Extremism thrives in Pakistan

2012-04-30 12:00

Islamabad - A year after Osama bin Laden died in a US raid, al-Qaeda keeps spreading its message of terror in Pakistan, analysts say, with splinter groups threatening the country's fragile stability.

A campaign of missile attacks by unmanned US drone aircraft in Pakistan's lawless northwest, long a hideout for militants, has weakened al-Qaeda's structure by eliminating some of its leadership.

But analysts say the group's ideology, its narrative of brave Muslim resistance against wicked American imperialism and the iconic figurehead that bin Laden represented have all struck a chord in a country beset by economic woes and weak political leadership.

Pakistani security officials say groups such as the Tehreek-e-Taliban Pakistan (TTP) and Lashkar-e-Jhangvi work closely with al-Qaeda, feed off its ideology and pose a serious threat to security.

In the weeks after bin Laden's death, the TTP launched a series of high-profile attacks including a double suicide bombing on a police training centre that killed nearly 100 people.

Retired lieutenant general Talat Masood, a Pakistani security analyst, said the chaos in Afghanistan and lawlessness in tribal northwest Pakistan, an area largely beyond government control, have helped these outfits to arm and ally themselves to what he called al-Qaeda's "warped pan-Islamism".

Defining moment

"Today the threat is more from these militant groups which have left their mother group and [splintered] and are creating havoc in the form of sectarian conflicts, ethnic conflicts, developing mafias to gain control and power in pockets of Pakistan," Masood said.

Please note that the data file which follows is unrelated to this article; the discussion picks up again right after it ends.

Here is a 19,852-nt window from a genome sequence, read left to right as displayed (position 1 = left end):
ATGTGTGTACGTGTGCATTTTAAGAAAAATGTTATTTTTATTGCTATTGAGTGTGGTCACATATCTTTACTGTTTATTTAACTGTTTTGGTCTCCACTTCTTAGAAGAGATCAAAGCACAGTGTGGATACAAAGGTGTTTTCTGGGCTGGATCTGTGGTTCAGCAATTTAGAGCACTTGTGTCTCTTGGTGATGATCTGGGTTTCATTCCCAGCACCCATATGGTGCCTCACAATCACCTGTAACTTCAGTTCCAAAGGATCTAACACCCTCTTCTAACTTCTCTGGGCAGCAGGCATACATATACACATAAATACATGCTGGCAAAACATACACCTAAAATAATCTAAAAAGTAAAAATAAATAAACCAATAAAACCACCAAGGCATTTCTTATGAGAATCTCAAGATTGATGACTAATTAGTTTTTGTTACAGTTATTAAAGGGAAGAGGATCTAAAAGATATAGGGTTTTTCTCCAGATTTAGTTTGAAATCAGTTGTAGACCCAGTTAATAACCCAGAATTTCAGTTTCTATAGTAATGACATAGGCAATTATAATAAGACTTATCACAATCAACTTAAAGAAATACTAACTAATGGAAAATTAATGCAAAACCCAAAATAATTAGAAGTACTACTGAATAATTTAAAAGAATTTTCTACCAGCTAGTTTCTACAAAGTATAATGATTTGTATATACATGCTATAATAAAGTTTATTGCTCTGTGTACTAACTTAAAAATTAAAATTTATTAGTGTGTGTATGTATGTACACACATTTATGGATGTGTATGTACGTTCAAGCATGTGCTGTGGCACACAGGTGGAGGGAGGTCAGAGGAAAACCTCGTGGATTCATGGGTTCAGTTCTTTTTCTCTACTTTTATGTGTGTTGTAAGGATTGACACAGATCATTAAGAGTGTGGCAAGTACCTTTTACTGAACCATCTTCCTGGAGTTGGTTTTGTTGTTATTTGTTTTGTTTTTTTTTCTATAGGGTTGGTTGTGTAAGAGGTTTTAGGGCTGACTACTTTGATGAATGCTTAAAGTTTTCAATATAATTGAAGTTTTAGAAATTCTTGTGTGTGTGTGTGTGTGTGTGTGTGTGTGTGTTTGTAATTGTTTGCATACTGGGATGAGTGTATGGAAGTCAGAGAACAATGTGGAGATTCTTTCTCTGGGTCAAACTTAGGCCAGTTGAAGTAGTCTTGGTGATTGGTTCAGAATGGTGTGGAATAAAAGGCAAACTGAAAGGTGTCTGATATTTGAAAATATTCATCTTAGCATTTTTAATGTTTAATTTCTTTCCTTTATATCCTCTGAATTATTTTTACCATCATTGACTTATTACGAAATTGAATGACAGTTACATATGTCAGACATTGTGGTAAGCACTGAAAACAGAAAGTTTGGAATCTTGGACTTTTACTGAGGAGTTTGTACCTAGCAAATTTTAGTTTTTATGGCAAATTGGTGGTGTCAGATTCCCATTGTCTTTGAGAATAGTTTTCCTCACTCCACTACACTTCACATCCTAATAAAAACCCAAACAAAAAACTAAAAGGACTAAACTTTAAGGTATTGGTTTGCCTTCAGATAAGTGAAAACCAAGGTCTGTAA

Sectarian violence between majority Sunni and minority Shi'ite communities has been on the rise, flaring most recently in the far northern city of Gilgit, where at least 14 people were killed in clashes on 3 April.

Mariam Abou Zahab, a lecturer at the Institut National des Langues et Civilisations Orientales in Paris, said the July 2007 government raid on extremists preaching at the Red Mosque in Islamabad marked an important moment in the spread of violence.

The TTP was born shortly after the raid, which drew militant Pashtuns from the northwest, al-Qaeda and extremists from Pakistan's most populous province Punjab closer together, she said, allowing them to share connections to strike all over Pakistan.

The influence of al-Qaeda and the public prominence enjoyed by groups associated with its ideology - such as the Defence of Pakistan Council, a coalition of right-wing and Islamist organisations - has made public opinion in Pakistan more conservative, according to Masood.

In the face of weak political leadership in Pakistan, these groups have offered a powerful narrative - evil Americans invading Afghanistan, killing Muslims and harbouring evil designs on Pakistan - and a strong figurehead in bin Laden, he said.